Can humanity survive AI? What can you do to prevent an AI takeover?
Some of the possible outcomes of AI include salvation or disaster. However, all those scenarios are merely theoretical if we can address them today to help create a better future.
Let’s look at how to survive AI, according to Life 3.0 by Max Tegmark.
The rise of an artificial superintelligence isn’t the only thing we have to worry about. According to Tegmark, it’s likely that rapid AI advancements will create numerous challenges that we as a society need to manage in order to learn how to survive AI. Let’s discuss:
- Concern #1: Economic inequality
- Concern #2: Outdated laws
- Concern #3: AI-enhanced weaponry
Concern #1: Economic Inequality
First, Tegmark argues that AI threatens to increase economic inequality. Generally, as researchers develop the technology to automate more types of labor, companies gain the ability to serve their customers while hiring fewer employees. The owners of these companies can then keep more profits for themselves while the working class suffers from fewer job opportunities and less demand for their skills. For example, in the past, the invention of the photocopier allowed companies to avoid paying typists to duplicate documents manually, saving the company owners money at the typists’ expense.
As AI becomes more intelligent and able to automate more kinds of human labor at lower cost, this asymmetrical distribution of wealth could increase.
Concern #2: Outdated Laws
Second, Tegmark contends that our legal system could become outdated and counterproductive in the face of sudden technological shifts. For example, imagine a company releases thousands of AI-assisted self-driving cars that save thousands of lives by being (on average) safer drivers than humans. However, these self-driving cars still get into some fatal accidents that wouldn’t have occurred if the passengers were driving themselves. Who, if anyone, should be held liable for these fatalities? Our legal system needs to be ready to adapt to these kinds of situations to ensure just outcomes while technology evolves.
Concern #3: AI-Enhanced Weaponry
Third, AI advancements could drastically increase the killing potential of automated weapons systems, argues Tegmark. AI-directed drones would have the ability to identify and attack specific people—or groups of people—without human guidance. This could allow governments, terrorist organizations, or lone actors to commit assassinations, mass killings, or even ethnic cleansing at low cost and minimal effort. If one military power develops AI-enhanced weaponry, other powers will likely do the same, creating a new technological arms race that could endanger countless people around the world.
How should we address the long-term concerns related to AI, including potential superintelligence creation? Because there’s little we know for sure about the future of AI, Tegmark contends that one of humanity’s top priorities should be AI research. The stakes are high, so we should try our best to discover ways to control or positively influence an artificial superintelligence.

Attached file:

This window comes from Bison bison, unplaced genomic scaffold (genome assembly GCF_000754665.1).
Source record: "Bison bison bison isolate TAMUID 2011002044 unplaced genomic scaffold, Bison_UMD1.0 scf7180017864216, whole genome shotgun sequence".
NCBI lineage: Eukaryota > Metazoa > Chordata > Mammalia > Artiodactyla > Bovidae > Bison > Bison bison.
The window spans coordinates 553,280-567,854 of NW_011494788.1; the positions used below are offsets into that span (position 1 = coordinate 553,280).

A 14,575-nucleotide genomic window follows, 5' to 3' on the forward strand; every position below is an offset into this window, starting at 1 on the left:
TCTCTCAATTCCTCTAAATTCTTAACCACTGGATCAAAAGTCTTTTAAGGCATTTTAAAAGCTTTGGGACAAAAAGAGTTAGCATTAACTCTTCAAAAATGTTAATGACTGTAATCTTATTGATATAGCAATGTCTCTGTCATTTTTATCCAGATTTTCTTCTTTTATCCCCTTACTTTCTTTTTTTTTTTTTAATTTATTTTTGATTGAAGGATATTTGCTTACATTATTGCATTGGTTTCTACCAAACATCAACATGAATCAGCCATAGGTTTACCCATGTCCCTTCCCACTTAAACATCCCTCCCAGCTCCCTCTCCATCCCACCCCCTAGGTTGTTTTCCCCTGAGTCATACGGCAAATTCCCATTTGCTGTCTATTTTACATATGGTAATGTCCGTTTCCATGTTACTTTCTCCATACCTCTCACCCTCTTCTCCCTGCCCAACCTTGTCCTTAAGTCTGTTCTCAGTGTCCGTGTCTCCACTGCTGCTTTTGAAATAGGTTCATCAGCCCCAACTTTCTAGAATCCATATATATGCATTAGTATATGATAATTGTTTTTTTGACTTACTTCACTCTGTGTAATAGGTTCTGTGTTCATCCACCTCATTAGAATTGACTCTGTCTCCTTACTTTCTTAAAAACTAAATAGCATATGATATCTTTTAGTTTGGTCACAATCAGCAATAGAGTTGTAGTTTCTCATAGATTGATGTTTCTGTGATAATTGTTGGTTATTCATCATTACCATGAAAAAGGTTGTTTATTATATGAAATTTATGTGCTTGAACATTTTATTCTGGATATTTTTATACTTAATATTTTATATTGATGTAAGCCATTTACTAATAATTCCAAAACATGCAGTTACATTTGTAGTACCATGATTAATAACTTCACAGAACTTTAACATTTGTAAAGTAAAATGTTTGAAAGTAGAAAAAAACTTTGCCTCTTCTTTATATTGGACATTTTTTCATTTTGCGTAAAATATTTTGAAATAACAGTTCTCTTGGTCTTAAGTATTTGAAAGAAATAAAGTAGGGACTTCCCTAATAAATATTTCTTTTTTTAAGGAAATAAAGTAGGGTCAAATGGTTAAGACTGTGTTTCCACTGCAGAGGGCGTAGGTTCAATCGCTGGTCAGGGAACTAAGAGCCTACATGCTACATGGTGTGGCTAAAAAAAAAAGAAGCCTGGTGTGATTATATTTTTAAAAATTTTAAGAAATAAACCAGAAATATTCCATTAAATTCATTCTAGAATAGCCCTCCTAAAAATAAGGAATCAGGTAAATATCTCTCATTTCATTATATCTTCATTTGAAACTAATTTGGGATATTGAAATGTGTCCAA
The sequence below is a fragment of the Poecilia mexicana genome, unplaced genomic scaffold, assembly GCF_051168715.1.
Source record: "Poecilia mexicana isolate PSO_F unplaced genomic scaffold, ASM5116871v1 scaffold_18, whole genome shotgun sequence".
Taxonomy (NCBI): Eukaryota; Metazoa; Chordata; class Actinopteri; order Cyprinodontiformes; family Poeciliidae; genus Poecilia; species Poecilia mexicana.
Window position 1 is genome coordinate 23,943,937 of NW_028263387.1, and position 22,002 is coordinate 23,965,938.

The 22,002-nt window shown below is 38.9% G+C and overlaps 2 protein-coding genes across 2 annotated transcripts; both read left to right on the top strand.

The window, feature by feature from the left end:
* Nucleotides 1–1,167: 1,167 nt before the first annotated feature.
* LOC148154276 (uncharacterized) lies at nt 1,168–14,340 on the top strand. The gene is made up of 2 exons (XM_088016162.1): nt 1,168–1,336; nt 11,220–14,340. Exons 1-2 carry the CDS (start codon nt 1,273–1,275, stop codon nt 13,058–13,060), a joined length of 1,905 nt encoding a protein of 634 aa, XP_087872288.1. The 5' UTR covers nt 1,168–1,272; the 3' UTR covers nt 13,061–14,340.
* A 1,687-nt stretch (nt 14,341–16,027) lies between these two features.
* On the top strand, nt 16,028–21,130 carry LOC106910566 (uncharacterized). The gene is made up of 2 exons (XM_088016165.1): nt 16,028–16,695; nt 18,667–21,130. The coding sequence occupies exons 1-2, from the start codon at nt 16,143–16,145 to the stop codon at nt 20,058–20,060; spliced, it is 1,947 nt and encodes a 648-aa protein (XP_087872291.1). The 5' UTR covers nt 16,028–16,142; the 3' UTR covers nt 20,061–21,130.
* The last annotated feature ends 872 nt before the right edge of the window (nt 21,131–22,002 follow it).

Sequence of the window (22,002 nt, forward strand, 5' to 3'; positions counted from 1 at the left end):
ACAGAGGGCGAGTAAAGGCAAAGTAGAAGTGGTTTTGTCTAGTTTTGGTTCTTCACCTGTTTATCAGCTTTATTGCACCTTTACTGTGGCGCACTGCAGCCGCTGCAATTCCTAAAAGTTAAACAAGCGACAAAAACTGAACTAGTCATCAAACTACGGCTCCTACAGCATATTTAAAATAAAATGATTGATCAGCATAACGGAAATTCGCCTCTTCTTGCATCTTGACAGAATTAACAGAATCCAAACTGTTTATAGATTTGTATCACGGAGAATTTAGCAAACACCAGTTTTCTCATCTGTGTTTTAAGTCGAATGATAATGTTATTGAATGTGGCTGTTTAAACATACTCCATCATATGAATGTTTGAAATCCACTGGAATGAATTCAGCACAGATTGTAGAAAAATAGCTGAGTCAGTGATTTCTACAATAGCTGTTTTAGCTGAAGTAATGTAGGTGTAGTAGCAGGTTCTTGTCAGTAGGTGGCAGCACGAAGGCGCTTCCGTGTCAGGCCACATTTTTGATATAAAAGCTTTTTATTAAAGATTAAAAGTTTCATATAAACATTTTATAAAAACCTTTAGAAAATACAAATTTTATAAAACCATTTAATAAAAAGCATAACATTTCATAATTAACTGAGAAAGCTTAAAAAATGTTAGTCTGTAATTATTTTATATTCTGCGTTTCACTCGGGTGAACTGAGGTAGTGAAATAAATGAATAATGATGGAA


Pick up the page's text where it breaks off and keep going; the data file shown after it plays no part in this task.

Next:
|The Current State of AI Research Funding|
It seems that many people agree with Tegmark, as major institutions around the world are already prioritizing AI research. The European Union is currently investing €1 billion a year in AI research and development, and it intends to increase that annual investment to €20 billion by the year 2030. Private companies are leading AI research in the United States—for instance, Meta plans to spend $33 billion on AI research in 2023 alone.
However, some experts worry that private companies may not act in line with public interest while researching AI, and they urge the US government to fund a cutting-edge AI research program of its own. It’s possible that state-controlled research would be less likely to unleash a dangerous superintelligence, as governments lack the profit motive to create a marketable AGI as quickly as possible.
What Can You Do to Prevent the AI Apocalypse?
Outside of AI research, Tegmark recommends cultivating hope grounded in practical action. Before we can create a better future for humanity, we have to believe that a bright future is possible if we band together and responsibly address these technological risks.
After cultivating this optimistic attitude, Tegmark urges readers to do everything they can to make the world more ethical and peaceful—not just in the field of AI, but in every aspect of society. The more humans who are willing to empathize and cooperate with one another, the greater the chance that we’ll develop AI safely and with the intent to benefit all of humanity. This could involve organizing a fundraiser for a local homeless shelter, volunteering at a nursing home, or just being kinder to the people around you.
|Determinate vs. Indeterminate Optimism|
The attitude Tegmark urges readers to adopt is what Peter Thiel in Zero to One calls “determinate optimism”—you expect the future to be better than the present, and you believe that you can successfully predict and bring about specific positive outcomes. Thiel argues that in contrast to this perspective, most Americans today (or in 2014, when Zero to One was written) think in terms of “indeterminate optimism”—they believe that things will get better in the future, but they assume that the future is too unpredictable for them to plan.
According to Thiel, this is a problem because indeterminate optimism encourages people to be passive and short-sighted: They think, “Why bother planning a better future? Things will turn out OK no matter what I do.” To combat this, Thiel urges optimists to make long-term plans and stick to them. To apply this to Tegmark’s plea to make the world more ethical and peaceful: Don’t just become a generally cooperative person in life; instead, come up with a plan to bring people together and motivate them to treat others well.